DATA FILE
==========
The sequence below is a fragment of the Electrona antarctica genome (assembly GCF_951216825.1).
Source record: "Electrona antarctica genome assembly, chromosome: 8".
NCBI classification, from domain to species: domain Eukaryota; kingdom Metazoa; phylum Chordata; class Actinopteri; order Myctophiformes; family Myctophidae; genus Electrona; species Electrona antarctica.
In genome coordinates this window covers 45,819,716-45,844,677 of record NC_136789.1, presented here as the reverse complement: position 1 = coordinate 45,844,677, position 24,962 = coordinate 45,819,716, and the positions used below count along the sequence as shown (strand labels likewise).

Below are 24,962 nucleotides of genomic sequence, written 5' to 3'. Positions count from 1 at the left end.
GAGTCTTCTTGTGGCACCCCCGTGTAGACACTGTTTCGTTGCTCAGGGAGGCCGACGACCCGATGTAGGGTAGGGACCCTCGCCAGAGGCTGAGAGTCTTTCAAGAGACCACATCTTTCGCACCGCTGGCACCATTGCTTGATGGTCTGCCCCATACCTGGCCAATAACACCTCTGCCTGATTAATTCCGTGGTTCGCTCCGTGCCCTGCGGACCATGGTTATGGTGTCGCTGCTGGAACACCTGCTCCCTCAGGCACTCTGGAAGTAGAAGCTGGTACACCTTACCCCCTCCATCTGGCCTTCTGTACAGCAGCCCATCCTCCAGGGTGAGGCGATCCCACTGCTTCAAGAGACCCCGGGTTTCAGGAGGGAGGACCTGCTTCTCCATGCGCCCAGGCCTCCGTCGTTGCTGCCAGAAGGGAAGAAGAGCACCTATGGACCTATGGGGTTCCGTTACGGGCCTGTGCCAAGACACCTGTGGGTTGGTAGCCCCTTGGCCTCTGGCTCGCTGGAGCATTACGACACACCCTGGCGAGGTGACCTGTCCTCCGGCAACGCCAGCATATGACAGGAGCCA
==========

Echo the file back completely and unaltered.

The sequence below is a fragment of the Electrona antarctica genome (assembly GCF_951216825.1).
Source record: "Electrona antarctica genome assembly, chromosome: 8".
NCBI classification, from domain to species: domain Eukaryota; kingdom Metazoa; phylum Chordata; class Actinopteri; order Myctophiformes; family Myctophidae; genus Electrona; species Electrona antarctica.
In genome coordinates this window covers 45,819,716-45,844,677 of record NC_136789.1, presented here as the reverse complement: position 1 = coordinate 45,844,677, position 24,962 = coordinate 45,819,716, and the positions used below count along the sequence as shown (strand labels likewise).

Below are 24,962 nucleotides of genomic sequence, written 5' to 3'. Positions count from 1 at the left end.
GAGTCTTCTTGTGGCACCCCCGTGTAGACACTGTTTCGTTGCTCAGGGAGGCCGACGACCCGATGTAGGGTAGGGACCCTCGCCAGAGGCTGAGAGTCTTTCAAGAGACCACATCTTTCGCACCGCTGGCACCATTGCTTGATGGTCTGCCCCATACCTGGCCAATAACACCTCTGCCTGATTAATTCCGTGGTTCGCTCCGTGCCCTGCGGACCATGGTTATGGTGTCGCTGCTGGAACACCTGCTCCCTCAGGCACTCTGGAAGTAGAAGCTGGTACACCTTACCCCCTCCATCTGGCCTTCTGTACAGCAGCCCATCCTCCAGGGTGAGGCGATCCCACTGCTTCAAGAGACCCCGGGTTTCAGGAGGGAGGACCTGCTTCTCCATGCGCCCAGGCCTCCGTCGTTGCTGCCAGAAGGGAAGAAGAGCACCTATGGACCTATGGGGTTCCGTTACGGGCCTGTGCCAAGACACCTGTGGGTTGGTAGCCCCTTGGCCTCTGGCTCGCTGGAGCATTACGACACACCCTGGCGAGGTGACCTGTCCTCCGGCAACGCCAGCATATGACAGGAGCCA